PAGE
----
You recently read about how RL professional visual designer Penny Patton can make Second Life look as good as Fallout 4, even on an older computer -- now read her step-by-step guide to doing that with a single building (this post-apocalyptic scrap house above) which she bought in the SL marketplace, through modding:
I realized that by setting the entire building to "no physics" and replacing the physics with an invisible shell of box prims set to "convex hull" I was able to save yet more land impact. This doesn't always work, but it works often enough to give it a try and here it ended up saving me a tonne of Land Impact points.... This scrap house is covered in various unique corrugated metal panels. They're not identical. Out of the box there's like 6-12 different panels each with it's own texture, spec map and normal map. All of which are 1024x1024. Each texture uses 4MB of memory on its own and it's simple arithmetic to see how that adds up. What I did was remove every type of panel except 2. Then I copied the remaining 2 panels to replace each of the panels I removed. Not difficult, but a little tedious and time consuming. But worth it!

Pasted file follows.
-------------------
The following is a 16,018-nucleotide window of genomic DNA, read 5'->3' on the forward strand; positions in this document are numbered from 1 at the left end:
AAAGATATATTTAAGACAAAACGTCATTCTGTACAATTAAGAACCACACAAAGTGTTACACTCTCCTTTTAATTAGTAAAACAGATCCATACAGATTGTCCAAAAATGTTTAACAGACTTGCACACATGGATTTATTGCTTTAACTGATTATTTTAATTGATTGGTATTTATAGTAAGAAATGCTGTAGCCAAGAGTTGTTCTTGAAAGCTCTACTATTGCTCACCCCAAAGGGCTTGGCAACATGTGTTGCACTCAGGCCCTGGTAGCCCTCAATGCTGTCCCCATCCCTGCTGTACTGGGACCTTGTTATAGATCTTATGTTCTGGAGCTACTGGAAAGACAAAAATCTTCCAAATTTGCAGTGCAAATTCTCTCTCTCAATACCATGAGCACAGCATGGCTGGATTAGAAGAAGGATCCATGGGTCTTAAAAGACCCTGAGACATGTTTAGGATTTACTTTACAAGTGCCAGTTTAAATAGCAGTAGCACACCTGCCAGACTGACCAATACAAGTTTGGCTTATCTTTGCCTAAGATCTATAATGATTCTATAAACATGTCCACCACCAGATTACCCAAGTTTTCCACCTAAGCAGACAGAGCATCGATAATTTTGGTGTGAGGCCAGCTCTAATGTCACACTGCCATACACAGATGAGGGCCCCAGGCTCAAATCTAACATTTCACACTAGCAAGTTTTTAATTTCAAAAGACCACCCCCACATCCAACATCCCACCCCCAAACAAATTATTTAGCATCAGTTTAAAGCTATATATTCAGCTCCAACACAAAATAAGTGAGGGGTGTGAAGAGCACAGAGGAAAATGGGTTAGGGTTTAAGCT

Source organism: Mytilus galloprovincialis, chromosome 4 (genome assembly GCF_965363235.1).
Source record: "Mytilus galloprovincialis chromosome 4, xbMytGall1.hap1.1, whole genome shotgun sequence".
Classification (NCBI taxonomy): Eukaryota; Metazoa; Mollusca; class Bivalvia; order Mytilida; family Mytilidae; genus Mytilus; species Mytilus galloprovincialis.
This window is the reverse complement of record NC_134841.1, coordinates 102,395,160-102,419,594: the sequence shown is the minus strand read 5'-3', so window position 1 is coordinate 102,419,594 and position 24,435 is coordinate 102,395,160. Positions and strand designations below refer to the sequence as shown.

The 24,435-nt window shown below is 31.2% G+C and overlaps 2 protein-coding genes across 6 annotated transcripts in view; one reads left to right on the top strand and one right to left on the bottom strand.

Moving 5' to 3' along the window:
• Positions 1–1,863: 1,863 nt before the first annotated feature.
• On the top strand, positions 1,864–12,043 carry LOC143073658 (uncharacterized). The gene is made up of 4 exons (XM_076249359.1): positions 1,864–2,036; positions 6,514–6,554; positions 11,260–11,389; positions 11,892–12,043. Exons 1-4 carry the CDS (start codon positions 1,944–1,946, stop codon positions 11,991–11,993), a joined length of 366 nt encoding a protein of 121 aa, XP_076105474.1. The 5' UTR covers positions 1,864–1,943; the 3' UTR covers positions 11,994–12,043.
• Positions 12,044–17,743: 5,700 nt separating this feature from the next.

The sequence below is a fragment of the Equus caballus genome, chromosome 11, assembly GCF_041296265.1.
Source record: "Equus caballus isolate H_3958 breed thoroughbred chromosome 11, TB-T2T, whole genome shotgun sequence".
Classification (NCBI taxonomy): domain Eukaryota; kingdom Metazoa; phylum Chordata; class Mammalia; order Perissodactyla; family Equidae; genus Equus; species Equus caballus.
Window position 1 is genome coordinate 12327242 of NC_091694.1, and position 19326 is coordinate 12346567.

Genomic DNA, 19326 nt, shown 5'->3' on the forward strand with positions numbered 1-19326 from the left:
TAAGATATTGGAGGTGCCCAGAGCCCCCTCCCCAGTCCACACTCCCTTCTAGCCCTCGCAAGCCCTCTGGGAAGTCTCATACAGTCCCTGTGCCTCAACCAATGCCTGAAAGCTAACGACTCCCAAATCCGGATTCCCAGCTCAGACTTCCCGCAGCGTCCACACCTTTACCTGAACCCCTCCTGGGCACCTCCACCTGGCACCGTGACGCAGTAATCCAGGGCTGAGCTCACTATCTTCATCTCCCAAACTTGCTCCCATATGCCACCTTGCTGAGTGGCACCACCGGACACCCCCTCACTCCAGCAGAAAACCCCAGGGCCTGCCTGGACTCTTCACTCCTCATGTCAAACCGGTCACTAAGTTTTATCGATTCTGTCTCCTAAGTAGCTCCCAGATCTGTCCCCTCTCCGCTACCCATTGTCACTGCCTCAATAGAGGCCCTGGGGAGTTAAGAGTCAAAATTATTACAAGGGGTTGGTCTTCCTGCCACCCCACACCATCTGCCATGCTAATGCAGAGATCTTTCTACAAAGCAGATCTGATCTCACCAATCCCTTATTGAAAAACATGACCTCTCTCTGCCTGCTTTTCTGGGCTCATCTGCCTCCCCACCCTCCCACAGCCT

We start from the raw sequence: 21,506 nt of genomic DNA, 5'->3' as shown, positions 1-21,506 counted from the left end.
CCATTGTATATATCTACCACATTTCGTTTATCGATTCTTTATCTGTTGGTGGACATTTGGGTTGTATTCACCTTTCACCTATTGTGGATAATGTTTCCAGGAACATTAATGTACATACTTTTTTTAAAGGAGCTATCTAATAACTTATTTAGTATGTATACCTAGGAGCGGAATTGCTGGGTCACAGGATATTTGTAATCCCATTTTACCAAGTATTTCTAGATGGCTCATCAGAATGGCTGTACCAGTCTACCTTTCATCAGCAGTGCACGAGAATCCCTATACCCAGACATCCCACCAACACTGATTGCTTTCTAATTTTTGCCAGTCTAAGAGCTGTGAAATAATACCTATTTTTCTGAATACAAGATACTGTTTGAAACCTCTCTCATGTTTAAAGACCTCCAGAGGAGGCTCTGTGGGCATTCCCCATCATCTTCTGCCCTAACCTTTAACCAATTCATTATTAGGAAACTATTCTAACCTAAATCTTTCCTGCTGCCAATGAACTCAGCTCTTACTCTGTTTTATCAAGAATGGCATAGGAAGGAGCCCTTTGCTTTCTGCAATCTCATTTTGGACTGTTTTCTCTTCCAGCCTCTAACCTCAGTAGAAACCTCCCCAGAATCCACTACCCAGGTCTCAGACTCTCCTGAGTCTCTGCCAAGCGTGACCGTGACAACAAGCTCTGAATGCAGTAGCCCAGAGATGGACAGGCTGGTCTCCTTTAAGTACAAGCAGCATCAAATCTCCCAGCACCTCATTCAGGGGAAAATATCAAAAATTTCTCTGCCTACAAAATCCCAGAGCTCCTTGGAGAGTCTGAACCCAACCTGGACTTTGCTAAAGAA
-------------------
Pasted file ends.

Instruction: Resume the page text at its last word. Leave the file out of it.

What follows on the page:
How much worth it? This much:
Her tweaks reduced land impact from 241 to 123, and memory load of the shack from 360MB down to 207MB. "All of this means visitors to the sim get to experience higher framerates," she writes, "less lag, little if any texture thrashing and fast rez times!"
Her step-by-step is much more detailed, so you should read the whole thing. The real question is why most SL builders don't know about these optimization tips, and why Linden Lab doesn't teach them. But that's a topic for another post!